Need for Speed

What to say about a racing movie that's stuck in idle as drama? For starters, don't race to see it. Need for Speed is based on a racing video-game franchise that has sold 150 million copies. It stars Aaron Paul (Jesse on the immortal Breaking Bad). Paul is a good actor, with two Emmys to prove it, but he's not a screen-filling star presence in the muscle-bound mold of Vin Diesel (The Fast and the Furious). This stings because there's nothing to distract you from a plot so tired there are tire tracks from other racing movies all over it.

To illustrate: Paul plays Tobey Marshall, a street racer just out of prison for a crime – all together now – he did not commit. He blames his rival Dino Brewster (Dominic Cooper, doing slime personified) for leaving the scene of a racing accident and making Tobey take the rap. Now Tobey wants to beat Dino at his own game by winning the De Leon, the Oscar of street-racing contests. With the help of Brew ster's pert Brit partner, Julia (a slumming Imogen Poots), Tobey breaks parole to race from New York to San Francisco in just two days.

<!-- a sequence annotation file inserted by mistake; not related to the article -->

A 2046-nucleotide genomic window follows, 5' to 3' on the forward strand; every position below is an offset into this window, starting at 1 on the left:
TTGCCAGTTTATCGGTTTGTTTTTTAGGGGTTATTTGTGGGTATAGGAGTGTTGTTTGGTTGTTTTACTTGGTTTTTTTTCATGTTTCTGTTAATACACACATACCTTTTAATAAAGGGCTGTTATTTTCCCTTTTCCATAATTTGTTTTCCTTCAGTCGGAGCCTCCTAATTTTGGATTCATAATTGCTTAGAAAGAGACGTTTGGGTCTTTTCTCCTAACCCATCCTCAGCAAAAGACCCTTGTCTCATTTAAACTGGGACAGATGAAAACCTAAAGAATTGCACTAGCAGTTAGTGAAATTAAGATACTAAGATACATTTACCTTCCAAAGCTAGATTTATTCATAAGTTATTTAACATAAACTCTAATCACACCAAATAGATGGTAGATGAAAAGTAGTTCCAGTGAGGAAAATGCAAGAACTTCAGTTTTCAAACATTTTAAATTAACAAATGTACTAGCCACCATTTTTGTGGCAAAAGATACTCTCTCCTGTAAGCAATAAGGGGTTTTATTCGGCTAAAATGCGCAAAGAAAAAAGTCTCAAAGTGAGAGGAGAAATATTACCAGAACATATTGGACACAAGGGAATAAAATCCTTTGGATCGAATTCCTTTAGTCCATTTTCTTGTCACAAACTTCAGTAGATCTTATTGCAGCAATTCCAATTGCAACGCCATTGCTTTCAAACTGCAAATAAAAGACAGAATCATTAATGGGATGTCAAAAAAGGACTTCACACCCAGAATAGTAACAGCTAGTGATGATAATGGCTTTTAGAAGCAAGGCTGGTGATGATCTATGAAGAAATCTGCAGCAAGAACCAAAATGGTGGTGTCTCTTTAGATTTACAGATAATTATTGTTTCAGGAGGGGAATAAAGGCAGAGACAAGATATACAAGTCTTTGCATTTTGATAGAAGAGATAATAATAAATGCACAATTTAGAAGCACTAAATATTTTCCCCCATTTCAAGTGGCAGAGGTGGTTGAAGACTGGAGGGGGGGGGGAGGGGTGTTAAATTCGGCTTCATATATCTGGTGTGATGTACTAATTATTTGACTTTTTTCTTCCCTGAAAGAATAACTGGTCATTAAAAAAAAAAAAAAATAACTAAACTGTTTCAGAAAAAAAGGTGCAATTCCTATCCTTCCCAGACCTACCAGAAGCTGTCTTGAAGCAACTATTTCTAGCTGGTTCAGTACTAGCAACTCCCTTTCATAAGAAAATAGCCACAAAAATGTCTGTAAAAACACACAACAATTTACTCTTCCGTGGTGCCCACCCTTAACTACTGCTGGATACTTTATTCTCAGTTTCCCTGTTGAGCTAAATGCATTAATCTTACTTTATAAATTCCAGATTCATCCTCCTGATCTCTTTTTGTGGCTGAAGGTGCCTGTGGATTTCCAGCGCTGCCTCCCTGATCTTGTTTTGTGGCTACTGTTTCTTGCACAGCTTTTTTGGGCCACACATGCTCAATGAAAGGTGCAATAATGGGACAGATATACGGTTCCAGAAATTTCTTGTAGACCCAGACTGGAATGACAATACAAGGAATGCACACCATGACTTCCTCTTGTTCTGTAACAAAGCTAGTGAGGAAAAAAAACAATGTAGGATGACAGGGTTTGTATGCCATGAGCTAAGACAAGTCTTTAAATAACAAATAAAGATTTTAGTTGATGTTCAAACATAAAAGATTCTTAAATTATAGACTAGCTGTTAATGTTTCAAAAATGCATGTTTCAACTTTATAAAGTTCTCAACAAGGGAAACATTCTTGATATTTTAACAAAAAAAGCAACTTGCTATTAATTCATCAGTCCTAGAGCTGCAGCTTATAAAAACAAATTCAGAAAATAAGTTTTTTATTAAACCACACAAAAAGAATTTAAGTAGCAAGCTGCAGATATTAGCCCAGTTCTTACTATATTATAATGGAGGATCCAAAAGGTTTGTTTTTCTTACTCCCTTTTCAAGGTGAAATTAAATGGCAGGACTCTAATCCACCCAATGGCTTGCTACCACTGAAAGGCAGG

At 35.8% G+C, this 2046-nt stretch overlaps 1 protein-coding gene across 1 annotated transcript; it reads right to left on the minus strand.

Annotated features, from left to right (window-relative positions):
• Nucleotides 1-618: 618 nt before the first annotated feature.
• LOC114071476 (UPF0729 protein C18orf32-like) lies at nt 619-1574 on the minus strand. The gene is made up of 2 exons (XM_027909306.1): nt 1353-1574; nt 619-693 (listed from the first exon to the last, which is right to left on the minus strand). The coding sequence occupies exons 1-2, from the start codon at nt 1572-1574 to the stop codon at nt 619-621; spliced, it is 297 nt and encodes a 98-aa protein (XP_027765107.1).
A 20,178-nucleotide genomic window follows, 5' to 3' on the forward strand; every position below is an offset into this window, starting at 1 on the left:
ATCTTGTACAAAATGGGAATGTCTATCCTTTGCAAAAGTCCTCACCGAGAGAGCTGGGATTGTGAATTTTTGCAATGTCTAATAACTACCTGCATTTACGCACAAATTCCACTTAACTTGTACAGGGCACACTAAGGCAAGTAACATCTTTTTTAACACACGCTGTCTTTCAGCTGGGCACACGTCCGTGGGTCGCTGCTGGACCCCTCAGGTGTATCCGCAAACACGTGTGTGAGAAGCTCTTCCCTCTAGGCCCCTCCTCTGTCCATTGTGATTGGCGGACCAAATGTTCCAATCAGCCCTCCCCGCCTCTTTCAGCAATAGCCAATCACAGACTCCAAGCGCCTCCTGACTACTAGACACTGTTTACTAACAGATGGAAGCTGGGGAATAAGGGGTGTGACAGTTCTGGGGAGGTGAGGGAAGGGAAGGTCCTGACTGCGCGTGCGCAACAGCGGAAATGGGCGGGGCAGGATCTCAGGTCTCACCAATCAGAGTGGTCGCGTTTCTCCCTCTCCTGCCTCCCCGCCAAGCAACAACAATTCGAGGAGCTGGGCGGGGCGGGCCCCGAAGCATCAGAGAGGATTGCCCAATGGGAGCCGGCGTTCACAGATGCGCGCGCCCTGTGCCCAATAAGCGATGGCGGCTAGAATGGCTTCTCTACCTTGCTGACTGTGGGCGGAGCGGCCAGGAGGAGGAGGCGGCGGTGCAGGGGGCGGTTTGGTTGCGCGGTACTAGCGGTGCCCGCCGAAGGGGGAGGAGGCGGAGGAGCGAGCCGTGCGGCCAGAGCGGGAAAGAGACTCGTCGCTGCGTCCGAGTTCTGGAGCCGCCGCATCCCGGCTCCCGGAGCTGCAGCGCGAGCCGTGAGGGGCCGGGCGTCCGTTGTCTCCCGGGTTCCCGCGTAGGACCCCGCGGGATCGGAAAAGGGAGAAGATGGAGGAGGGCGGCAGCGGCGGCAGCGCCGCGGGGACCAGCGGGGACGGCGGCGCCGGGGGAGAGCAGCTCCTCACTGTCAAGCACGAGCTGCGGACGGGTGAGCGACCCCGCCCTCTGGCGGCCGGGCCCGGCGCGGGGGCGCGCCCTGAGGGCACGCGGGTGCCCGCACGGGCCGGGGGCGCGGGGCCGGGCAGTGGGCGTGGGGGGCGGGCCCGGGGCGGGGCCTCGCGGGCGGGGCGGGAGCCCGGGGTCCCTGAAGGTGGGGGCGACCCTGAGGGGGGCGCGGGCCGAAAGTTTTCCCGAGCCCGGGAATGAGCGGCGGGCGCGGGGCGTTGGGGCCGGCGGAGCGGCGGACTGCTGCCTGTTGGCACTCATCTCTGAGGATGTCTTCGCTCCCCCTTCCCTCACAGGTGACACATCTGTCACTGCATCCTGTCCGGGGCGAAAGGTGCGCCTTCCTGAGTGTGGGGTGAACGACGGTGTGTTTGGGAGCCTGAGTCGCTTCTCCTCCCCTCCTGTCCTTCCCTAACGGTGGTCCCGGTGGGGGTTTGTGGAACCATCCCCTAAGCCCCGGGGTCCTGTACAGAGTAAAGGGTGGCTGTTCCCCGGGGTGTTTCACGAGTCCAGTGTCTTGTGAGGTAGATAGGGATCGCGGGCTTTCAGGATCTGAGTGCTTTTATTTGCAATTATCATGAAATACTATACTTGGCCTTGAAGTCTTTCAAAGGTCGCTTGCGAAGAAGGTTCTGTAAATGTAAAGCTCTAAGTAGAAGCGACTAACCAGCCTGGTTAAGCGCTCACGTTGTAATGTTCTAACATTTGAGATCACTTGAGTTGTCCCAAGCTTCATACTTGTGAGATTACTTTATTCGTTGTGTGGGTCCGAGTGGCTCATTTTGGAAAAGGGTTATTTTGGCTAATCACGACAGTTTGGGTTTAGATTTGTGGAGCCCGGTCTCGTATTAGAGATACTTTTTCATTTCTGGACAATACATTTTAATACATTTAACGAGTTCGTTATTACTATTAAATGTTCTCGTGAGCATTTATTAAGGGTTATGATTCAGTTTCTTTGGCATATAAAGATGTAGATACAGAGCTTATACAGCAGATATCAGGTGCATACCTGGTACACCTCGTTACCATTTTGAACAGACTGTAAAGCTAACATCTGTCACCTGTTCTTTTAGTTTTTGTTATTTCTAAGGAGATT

At that point, director Scott Waugh finally starts the movie's engines. Too bad the impressive muscle cars and stunt drivers can't move as fast as the tongue of Michael Keaton, who does Beetlejuice on speed as a racing DJ. Keaton is entertaining. The movie itself is not. It's got no vroom in it.

From The Archives Issue 1205: March 27, 2014
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